SCAI statement on new report showing heart disease deaths dropped significantly in past decade

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Efforts over the past decade to improve the quality of care for cardiovascular disease patients and increase the use of evidence-based treatments have led to a significant drop in the rate of hospitalisations and deaths, according to a new study released in the journal Circulation. The results are welcome news and emphasise the value of recent efforts by the cardiovascular community to support the delivery of timely, high-quality care to patients. This news also underscores the need to remain committed to efforts to improve outcomes and access to appropriate heart disease care.

According to the study’s authors, the new report is the most comprehensive look at America’s progress in preventing and treating heart disease to date. The study found US hospitalisation rates dropped significantly for cardiovascular disease patients from 1999-2011, including:

 

  • 38% drop among heart attack patients
  • 83.8% decline among patients with unstable angina, or sudden and severe chest pain that may lead to a heart attack

 

The risk of dying within one year of hospitalisation also dropped 21% for patients with unstable angina and 23% for heart attack patients.

 


“The new report shows we are continuing to make significant progress in improving heart disease outcomes as quality improvement initiatives expand,” says the Society for Cardiovascular Angiography and Interventions (SCAI) 2014-15 president Charles Chambers. “This is good news for patients and for the caregivers working hard to continuously improve care.”

 


Quality has been central to SCAI’s mission since it was founded nearly 40 years ago. In recent years, SCAI has developed a number of new tools and programmes to improve quality, including:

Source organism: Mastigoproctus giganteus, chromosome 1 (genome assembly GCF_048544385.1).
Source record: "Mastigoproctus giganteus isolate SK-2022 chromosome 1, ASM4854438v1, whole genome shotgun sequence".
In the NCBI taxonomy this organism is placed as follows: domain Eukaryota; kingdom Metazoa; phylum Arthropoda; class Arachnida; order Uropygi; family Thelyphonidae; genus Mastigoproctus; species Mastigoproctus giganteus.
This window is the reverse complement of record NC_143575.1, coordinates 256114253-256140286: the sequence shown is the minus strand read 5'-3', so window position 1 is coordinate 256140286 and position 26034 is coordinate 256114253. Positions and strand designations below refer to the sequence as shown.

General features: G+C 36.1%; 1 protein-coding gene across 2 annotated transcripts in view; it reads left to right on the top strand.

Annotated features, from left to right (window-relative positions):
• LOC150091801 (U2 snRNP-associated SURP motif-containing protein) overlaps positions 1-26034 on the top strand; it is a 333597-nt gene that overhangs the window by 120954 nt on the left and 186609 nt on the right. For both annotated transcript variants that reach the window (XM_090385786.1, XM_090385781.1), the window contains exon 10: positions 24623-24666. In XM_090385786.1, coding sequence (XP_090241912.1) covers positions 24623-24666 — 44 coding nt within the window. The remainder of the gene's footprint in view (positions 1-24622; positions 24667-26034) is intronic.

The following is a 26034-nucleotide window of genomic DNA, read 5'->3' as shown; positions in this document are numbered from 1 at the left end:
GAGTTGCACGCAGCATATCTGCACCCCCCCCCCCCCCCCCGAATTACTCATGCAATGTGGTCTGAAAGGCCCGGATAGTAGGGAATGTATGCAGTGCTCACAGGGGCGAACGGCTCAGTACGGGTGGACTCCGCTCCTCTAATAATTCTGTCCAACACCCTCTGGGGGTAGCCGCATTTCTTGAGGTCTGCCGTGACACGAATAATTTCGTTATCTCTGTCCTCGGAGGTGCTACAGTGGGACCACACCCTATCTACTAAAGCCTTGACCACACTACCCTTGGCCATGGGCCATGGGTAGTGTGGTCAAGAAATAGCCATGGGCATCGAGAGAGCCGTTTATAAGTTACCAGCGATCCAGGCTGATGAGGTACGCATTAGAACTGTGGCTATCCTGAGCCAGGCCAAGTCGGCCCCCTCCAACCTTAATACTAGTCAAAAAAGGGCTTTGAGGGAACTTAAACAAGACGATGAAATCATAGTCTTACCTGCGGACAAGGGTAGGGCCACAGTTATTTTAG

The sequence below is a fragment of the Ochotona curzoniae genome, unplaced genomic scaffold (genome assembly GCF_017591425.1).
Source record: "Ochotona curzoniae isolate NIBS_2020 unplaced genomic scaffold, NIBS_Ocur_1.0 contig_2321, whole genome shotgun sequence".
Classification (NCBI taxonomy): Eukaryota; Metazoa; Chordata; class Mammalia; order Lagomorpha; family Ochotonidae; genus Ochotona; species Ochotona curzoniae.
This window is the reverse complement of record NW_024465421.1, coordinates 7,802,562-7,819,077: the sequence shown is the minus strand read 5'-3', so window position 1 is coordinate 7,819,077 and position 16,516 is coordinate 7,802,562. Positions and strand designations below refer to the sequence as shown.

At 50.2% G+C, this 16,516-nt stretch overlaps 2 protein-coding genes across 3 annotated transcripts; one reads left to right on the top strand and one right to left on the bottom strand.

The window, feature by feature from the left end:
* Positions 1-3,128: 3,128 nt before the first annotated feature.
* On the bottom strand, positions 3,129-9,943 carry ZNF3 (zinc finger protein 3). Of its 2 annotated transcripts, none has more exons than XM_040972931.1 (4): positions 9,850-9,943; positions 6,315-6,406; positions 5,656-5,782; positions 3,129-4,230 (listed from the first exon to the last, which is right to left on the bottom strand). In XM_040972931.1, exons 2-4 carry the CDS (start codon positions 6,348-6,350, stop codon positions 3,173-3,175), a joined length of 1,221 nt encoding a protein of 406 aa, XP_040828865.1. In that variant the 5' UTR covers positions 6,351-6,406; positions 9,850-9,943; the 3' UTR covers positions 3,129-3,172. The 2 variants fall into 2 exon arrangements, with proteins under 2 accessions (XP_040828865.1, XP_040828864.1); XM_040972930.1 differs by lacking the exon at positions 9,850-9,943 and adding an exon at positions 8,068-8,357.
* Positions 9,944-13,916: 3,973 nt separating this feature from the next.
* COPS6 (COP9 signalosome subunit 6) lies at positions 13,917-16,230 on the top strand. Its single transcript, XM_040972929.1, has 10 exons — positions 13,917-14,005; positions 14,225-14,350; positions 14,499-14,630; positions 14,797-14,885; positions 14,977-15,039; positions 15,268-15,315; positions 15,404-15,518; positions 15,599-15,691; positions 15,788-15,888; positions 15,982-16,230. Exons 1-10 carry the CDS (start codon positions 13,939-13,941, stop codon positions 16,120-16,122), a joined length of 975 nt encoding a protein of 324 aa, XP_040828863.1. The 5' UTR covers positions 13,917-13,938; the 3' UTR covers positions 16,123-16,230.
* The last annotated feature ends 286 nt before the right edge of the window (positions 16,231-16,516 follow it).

• Co-sponsorship of the Accreditation for Cardiovascular Excellence (ACE) programme to promote and uphold high-quality patient care and improve patient safety in facilities where invasive cardiac and endovascular procedures are performed.
  • The SCAI Quality Improvement Toolkit (SCAI-QIT), which provides a portfolio of resources for continuously improving cath lab quality.
  • Educational programmes, such as the Cath Lab Leadership Boot Camp.
  • A robust library of practice guidelines and appropriate use criteria, developed by SCAI in collaboration with partner societies.

 

Efforts such as these are proving beneficial in lives saved, shorter hospital stays and greater quality of life for patients. As rates of obesity, diabetes and other risk factors continue to rise in this country, it will be important to remain focused on continuing to improve care.

 


“The report shows cardiovascular outcomes are improving, to a point where one day, as the authors state, we may be able to remove cardiovascular disease from among the top causes of death and disability in this country,” says Chambers. “To make this a reality, it will be important to continue to work together and to ensure quality initiatives are implemented nationwide.”

 


The study was based on data from 34 million Medicare Fee-for-Service claims from 1999 through 2011. Researchers reviewed trends in hospitalisation, dying within a month of admission, readmission within one month and dying within one year. They also compared patient demographics including age, sex, race, geography and co-existing conditions.

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